Trade License Fee expanded to Villages

Updated: Jan 8



As early as the beginning of the New Year, large and small businesses alike, operating within the confines of rural communities and villages can expect one additional charge tacked on to their expense in the form of a trade licenses fee.


The announcement was made on Wednesday, October 13th, via a Cabinet brief which announced that the Minister of Rural Transformation, Community Development, Labor & Local Government, Hon. Oscar Requeña, had received Cabinet’s approval for the “implementation of trade licensing reforms in all municipalities and villages. The reforms will modernize and standardize the trade licensing regime. Additionally, villages will, for the first time, be able to charge trade licensing fees.”


When we spoke to Requeña on Thursday, he stressed that while the exact fees for rural communities have not been finalized as yet, the system applied would differ from that currently in use. One palpable difference, the minister explained, would be that the trade license fees applied in the villages would be dependent on the classification of businesses.


In addition to the introduction of business-classification criteria, Requeña explained that even the method for arriving at the “annual value of the premises” will be different.


“The criteria that will be used for the municipalities will be different from the rural communities. … We are looking at what is called the ‘productive space’ where the business actually operates,” he said. “Under the old system, normally a business owner would pay for all the other spaces including where he operates his business. … Now we will only be requiring them to pay just for their ‘productive area,’ just where they operate their business.”


As any business located in any of the nine municipalities to which the Trade Licensing Act currently applies (i.e. Belize City, Benque Viejo, San Ignacio/Santa Elena, Dangriga, Belmopan City, Corozal Town, Orange Walk Town, Punta Gorda, and San Pedro), the current system charges the fee based on the companies’ annual rental value. Consequently, by way of an example, if a business in downtown Belize City pays $10,000 in rent for the year, the Trade Licensing Act’s section 24 says that the trade license “fee” should be about $2,500.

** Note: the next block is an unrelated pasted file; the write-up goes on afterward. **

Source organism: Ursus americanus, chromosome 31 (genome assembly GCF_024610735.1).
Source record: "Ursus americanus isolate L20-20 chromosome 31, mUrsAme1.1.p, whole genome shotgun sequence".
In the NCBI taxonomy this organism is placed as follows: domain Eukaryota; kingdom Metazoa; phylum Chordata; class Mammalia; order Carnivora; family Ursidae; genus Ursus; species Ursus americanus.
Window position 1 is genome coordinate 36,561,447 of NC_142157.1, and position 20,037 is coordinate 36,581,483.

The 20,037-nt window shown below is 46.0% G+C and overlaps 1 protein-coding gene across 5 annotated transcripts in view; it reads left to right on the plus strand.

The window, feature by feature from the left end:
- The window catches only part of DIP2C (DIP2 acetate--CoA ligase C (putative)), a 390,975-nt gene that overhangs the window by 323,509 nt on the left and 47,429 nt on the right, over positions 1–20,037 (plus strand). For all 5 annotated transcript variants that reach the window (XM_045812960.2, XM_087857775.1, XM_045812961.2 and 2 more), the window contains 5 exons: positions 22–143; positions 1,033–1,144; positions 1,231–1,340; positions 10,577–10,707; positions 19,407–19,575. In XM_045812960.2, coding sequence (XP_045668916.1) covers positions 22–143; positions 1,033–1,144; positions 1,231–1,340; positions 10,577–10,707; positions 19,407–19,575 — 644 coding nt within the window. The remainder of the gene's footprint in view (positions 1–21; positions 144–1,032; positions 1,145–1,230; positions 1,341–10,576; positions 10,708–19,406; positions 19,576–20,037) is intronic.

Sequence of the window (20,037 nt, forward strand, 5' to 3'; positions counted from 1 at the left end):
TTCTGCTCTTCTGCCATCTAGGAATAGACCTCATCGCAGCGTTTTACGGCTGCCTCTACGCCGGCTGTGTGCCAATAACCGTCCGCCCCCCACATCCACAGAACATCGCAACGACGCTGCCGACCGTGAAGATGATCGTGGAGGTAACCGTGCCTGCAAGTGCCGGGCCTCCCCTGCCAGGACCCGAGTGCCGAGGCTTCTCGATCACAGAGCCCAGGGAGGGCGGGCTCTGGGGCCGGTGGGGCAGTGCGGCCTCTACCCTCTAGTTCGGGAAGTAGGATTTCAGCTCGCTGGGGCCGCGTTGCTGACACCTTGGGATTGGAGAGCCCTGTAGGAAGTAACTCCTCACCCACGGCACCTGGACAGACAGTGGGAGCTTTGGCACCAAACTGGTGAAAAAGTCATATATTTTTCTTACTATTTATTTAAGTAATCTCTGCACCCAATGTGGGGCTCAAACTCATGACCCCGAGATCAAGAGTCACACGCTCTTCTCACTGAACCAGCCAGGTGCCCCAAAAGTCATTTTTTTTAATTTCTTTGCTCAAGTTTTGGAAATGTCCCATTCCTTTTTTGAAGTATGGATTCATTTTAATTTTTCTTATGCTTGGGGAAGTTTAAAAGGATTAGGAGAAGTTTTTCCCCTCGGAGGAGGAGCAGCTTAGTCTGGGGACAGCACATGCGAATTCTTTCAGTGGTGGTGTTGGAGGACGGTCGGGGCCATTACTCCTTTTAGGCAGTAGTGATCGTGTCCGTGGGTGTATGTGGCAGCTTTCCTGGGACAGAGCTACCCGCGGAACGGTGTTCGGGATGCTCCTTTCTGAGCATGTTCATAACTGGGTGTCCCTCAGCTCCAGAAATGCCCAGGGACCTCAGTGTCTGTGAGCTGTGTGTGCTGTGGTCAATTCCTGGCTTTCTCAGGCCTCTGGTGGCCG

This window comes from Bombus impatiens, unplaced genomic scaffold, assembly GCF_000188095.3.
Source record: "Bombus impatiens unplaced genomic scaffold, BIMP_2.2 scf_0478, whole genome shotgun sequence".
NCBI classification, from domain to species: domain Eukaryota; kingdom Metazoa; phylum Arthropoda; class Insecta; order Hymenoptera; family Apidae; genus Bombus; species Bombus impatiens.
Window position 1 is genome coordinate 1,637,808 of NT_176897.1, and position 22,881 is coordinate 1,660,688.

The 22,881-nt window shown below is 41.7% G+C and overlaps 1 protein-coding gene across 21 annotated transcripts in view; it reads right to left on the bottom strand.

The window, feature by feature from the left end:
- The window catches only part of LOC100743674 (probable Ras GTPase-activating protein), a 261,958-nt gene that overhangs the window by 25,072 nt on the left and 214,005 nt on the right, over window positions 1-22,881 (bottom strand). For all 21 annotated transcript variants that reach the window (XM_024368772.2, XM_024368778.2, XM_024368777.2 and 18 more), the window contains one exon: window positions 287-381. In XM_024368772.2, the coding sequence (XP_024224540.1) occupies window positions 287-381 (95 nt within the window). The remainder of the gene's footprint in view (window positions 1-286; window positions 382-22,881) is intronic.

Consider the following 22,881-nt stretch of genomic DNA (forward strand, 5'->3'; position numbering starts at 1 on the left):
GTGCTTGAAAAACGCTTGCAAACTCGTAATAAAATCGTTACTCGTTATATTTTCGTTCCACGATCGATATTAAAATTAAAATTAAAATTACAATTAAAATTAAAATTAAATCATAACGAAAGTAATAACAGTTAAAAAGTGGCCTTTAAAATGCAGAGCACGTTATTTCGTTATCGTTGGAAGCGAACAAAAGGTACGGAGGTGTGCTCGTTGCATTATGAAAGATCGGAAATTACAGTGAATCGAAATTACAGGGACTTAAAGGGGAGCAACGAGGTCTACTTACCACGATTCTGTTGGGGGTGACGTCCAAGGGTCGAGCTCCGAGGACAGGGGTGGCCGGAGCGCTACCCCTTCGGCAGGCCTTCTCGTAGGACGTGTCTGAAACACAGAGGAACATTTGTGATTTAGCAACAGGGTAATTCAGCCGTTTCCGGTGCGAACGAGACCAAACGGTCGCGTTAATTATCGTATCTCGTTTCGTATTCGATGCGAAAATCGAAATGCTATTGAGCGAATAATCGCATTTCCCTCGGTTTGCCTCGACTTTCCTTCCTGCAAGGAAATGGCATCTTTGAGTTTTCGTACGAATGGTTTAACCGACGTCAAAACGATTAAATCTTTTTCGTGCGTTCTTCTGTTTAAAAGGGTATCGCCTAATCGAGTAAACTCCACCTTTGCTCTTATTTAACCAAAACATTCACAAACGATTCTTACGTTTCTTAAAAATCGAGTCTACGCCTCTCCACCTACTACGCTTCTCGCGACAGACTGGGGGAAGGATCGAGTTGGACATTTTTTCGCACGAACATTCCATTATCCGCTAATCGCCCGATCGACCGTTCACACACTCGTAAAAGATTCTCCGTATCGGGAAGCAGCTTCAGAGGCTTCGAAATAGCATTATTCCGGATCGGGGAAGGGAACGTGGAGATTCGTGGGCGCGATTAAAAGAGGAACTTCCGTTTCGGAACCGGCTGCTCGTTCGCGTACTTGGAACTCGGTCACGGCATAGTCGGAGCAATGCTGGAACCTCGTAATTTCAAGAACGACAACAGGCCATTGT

More specifically, section 24 reads: “The annual licence fee payable in respect of the carrying on of any trade shall be an amount equal to one-fourth [25%] of the annual value of the premises in which the business is carried on.” This language has enabled the city and town councils to apply the existing trade licensing regime even to businesses that do not rent but rather occupy their own buildings. Especially in the case of owner-occupied properties, the local authorities would make an assessment based on the square footage of the place of business.


This system, according to Requeña, will be tweaked for the villages by ensuring that only the “productive space”—which reportedly excludes areas of the buildings that are not integral to the conduct of business—would be used to evaluate the annual value of the premises.